Following a meeting in October 1970, the need for the evaluation of
the new curriculum as it was implemented to bring about improvements in
its effectiveness promoted the establishment of a new organization for
curriculum evaluation. The new organization was called the Office of
Research in Medical Education (ORME) and the activities of the new
organization were of two types. They were charged with maintenance and
reform of medical education and professional development of the members
of the office.
The 1970 curriculum reform at UTMB sprang from concerns about the
learning environment (e.g., too much formal class teaching) and
neglected curricular objectives (e.g., lack of behavior science
education). The curriculum reforms deemed desirable in the 1980s and
1990s were based upon serious concerns that medical education was not
meeting the optimum ways in which students learn.
One of the areas of significant curricular development and reform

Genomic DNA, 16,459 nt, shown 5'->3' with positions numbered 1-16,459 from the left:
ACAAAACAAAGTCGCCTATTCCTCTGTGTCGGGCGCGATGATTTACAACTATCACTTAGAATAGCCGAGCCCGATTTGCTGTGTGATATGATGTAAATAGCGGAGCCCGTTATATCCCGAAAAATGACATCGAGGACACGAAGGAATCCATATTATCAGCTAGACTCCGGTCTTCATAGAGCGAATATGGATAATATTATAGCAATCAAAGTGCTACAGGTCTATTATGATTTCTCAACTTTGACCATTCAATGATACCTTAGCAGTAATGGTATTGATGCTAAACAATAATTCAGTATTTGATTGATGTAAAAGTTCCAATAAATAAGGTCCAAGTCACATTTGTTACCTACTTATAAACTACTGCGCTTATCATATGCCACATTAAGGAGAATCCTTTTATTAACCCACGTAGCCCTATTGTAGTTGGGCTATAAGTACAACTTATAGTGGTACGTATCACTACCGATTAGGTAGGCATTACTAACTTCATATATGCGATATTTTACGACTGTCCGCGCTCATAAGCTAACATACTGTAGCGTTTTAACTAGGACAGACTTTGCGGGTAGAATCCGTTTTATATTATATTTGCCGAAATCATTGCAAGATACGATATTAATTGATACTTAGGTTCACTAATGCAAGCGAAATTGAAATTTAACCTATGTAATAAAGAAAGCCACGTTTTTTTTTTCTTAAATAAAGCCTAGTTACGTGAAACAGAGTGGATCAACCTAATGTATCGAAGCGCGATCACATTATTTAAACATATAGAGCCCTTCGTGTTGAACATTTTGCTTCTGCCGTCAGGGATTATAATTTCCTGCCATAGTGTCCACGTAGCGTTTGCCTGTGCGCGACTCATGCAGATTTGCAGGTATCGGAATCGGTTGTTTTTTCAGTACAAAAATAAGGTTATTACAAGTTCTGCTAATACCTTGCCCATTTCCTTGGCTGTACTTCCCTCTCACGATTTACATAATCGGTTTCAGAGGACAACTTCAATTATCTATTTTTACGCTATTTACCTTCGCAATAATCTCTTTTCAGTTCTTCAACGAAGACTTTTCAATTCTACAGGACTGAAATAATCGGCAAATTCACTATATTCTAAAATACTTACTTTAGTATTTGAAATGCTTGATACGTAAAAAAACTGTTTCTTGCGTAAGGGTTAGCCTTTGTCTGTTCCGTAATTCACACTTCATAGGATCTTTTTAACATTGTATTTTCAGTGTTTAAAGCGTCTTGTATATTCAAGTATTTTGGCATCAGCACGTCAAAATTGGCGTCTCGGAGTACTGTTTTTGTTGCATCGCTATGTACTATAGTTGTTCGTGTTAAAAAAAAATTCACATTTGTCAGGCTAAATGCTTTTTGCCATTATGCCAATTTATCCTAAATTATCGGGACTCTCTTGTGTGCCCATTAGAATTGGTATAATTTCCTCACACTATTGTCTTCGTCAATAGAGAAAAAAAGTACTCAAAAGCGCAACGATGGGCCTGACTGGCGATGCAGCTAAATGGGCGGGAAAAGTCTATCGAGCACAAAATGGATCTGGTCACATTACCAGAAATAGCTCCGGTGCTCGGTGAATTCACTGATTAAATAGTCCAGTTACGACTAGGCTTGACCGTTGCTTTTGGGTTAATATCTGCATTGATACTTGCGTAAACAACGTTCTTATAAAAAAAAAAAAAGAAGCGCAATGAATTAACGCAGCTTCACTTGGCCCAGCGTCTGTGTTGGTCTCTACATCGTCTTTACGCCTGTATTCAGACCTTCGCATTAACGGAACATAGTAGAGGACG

involved the Simulated Patient Program. In the 1970 curriculum, students
interviewed actual patients during their freshman year, which
immediately proved to be impractical because the student did not know
what to do. A new course was established in 1971 called the Introduction
to Patient Evaluation (IPE) and it was the first course at UTMB to use
simulated or trained patients.
A simulations laboratory was established to train individuals in the
community to simulate patients. This laboratory was first established
in the Division of Biomedical Communications and later transferred to
the Office of Educational Development (OED). The existence of the
laboratory had great impact on educational reform because it enabled OED
to develop innovative examinations and use simulated or trained
patients for instructional purposes.
In September of 2013, the Standardized Patient Program moved into
the newly formed Office of Clinical Simulation under the direction of
Dr. Karen Szauter.